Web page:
What a Week: Inflation Fears - TheStreet

Fears of higher rates returned to haunt the market this week, eclipsing oil concerns as the Fed used the 'I-word' in its policy statement. And just as the Fed said it now has inflation in its crosshairs, the market received evidence that producer and consumer prices are rising more than expected.

For the week, the

Dow Jones Industrial Average

fell 1.7%, closing at 10,442 on Thursday after trading as high as 10,519 intraday. The

S&P 500

shed 1.5% for the week to 1,171 while the

Nasdaq Composite

fell 0.7% to 1,991, having closed below 2000 on Tuesday for the first time since November. The Nasdaq also violated its 200-day moving average this week. (U.S. financial markets are closed tomorrow in observance of Good Friday.)

The yield of the benchmark 10-year Treasury rose to 4.59%, off a high of 4.63% on Tuesday but up from 4.51% last Friday.

The biggest drop in the indices was seen on Tuesday. After delivering its seventh 25-basis-point rate hike, the Fed ended the suspense over the so-called "measured pace" it has been using to tighten rates. While the language stays in place for now, the Fed is on the lookout for inflation and the market is adjusting to the prospect that rates will have to go up more than previously thought. Fed fund futures are now pricing in higher-than 50% odds of a 50-basis-point rate hike at one of the Fed's next two policy meetings, on May 3 and June 29-30.

Hit With New Yardstick

The new focus on rates seems to have replaced surging oil prices as the main yardstick influencing the market's mood swings -- at least for now. The price of crude, which reached a high of $57.50 per barrel last week, fell more than $2 from last Friday's $56.72 to close at $54.27 in Nymex trading. Crude oil had slipped to $53.81 Wednesday amid news of inventory buildups and a higher dollar, but came back up slightly after a deadly explosion at a


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refinery in Texas.

So a slide in the price of crude oil was barely noticed by anybody. But what of the concerns about higher oil prices, namely, that they would impact economic growth?

Well they will, but that's already been discounted by the market, Wall Street analysts sing almost in unison. And growth is not the concern anymore, it's inflation.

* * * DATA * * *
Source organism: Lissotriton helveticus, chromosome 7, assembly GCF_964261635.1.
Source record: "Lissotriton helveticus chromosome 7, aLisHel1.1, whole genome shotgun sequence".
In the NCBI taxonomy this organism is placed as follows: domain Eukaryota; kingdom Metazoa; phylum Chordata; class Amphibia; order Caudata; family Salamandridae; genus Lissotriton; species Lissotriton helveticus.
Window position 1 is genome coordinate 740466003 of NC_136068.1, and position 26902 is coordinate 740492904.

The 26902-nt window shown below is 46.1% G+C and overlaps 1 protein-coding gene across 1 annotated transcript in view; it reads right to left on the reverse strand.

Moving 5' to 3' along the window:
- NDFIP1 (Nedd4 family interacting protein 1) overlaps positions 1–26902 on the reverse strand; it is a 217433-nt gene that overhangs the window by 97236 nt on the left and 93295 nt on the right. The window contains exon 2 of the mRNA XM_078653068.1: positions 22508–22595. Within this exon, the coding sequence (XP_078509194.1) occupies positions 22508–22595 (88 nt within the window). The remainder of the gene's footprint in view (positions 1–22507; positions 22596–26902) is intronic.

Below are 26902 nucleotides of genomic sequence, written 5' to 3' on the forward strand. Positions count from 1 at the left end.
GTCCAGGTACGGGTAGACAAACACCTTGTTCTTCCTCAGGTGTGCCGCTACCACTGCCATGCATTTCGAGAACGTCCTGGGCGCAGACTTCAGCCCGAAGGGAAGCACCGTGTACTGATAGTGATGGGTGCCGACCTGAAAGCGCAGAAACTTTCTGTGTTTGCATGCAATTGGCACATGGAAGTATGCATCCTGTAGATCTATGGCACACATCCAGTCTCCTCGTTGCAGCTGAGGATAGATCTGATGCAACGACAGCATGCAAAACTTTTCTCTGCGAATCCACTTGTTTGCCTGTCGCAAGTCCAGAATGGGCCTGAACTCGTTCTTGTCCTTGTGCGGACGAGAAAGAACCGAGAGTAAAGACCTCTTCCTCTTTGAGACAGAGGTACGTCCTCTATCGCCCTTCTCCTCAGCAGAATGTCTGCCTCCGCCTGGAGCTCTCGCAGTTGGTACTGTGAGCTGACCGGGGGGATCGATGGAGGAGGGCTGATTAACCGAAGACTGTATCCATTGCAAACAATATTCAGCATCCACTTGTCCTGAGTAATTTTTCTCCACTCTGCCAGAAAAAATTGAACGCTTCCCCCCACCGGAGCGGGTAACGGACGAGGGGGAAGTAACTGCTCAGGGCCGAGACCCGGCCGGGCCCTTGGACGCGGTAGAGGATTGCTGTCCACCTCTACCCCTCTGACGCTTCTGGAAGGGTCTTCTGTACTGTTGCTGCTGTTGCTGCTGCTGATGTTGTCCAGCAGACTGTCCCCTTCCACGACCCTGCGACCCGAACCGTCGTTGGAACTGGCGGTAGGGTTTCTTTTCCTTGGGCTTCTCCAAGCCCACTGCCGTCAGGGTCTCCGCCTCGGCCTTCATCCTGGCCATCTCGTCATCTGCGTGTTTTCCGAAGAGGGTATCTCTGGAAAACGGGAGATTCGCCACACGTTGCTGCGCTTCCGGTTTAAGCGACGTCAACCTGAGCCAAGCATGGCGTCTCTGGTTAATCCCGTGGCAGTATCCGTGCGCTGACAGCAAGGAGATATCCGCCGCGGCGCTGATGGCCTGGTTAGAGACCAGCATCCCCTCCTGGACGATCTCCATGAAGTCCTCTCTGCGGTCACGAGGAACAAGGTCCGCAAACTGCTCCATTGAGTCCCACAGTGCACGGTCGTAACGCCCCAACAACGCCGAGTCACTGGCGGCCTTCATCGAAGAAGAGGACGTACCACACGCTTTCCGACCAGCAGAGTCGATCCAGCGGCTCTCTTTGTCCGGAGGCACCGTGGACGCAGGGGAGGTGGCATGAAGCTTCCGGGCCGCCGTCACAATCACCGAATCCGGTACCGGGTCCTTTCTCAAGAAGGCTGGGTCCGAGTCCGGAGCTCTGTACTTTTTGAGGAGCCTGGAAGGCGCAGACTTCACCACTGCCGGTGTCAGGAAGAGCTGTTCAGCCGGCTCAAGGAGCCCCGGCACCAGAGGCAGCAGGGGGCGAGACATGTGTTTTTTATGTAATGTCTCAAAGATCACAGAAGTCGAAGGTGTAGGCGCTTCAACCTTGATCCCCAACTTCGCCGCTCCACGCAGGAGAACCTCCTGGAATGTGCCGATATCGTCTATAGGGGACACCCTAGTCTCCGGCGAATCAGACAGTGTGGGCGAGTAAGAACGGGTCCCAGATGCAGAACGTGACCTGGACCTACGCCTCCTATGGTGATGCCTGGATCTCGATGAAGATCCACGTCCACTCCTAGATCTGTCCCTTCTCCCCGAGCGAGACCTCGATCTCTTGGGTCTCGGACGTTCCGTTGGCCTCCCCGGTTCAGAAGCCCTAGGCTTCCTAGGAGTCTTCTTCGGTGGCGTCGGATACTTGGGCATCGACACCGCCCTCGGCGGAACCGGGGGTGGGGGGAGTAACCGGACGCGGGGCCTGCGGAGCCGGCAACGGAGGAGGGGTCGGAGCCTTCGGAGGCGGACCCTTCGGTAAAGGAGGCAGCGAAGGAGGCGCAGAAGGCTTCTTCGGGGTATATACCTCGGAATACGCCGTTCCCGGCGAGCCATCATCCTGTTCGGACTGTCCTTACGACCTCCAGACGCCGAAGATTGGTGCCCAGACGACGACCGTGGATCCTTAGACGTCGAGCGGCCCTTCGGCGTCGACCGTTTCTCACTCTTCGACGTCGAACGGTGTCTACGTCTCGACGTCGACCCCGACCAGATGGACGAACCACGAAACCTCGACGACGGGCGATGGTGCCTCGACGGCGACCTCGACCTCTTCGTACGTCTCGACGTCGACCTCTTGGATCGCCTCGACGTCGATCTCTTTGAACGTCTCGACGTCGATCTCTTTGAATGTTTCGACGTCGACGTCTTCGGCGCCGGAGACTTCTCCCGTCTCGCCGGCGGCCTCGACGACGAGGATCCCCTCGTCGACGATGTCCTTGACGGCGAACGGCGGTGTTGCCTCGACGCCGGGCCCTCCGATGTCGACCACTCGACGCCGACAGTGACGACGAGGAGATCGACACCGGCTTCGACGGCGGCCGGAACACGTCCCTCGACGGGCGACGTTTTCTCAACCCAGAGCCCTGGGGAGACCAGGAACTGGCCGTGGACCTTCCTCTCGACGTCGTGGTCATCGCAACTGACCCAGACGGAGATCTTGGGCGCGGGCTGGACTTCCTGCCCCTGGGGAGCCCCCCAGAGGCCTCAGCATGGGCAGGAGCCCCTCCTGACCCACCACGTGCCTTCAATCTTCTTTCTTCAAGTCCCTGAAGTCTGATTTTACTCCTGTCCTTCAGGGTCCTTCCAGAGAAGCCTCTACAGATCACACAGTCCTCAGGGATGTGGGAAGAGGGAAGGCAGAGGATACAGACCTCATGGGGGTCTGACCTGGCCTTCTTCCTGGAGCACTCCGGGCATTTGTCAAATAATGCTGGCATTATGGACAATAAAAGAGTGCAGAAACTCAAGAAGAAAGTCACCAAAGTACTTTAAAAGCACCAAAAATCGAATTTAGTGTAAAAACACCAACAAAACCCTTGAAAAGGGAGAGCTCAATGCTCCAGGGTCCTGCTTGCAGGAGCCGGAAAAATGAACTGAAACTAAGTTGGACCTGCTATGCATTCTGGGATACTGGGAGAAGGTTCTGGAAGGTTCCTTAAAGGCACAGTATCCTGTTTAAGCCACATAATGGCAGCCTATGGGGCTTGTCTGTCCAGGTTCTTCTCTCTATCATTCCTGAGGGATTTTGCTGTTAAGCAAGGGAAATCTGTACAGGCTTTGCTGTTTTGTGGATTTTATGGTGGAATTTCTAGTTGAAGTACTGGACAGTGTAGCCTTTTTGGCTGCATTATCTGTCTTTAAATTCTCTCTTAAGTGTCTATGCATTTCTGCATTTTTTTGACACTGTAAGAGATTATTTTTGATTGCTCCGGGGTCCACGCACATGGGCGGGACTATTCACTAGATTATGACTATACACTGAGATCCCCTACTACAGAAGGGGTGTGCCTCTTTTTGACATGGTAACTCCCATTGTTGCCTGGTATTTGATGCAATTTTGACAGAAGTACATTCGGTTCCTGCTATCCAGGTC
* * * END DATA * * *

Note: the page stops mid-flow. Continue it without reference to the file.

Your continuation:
Likewise, there's a shift into which pieces of economic data will matter most to the Street. "Future economic reports will now be analyzed for their potential impact on inflation, rather than whether they imply stronger or weaker job growth," writes Mark Vitner, senior economist at Wachovia.

In other words, the producer and consumer prices indices are now going to be watched more closely than payrolls, as was evidenced this week. On Tuesday and Wednesday, modest gains in the February CPI and PPI -- both rose 0.4% against forecasts of a 0.3% gain -- spooked the markets.

Meanwhile, higher-than-expected weekly jobless gains and weak February durable goods orders in February were largely ignored. Weekly jobless claims rose to 324,000 against expectations for claims to fall to 316,000. New orders rose 0.3% in February, against forecasts for a 1% gain.

Sure enough, the impact of higher energy costs was reflected in the February prices. Crude oil prices continued to surge to record levels during February and March, against predictions that the oil rally had ended. This could have led many economists' forecasts to fall below both the actual readings for the headline PPI and CPI. We might even see some inflated forecasts for the March PPI and CPI as economists try to compensate. Whether forecasts are on target, of course, will depend on what the price of crude does.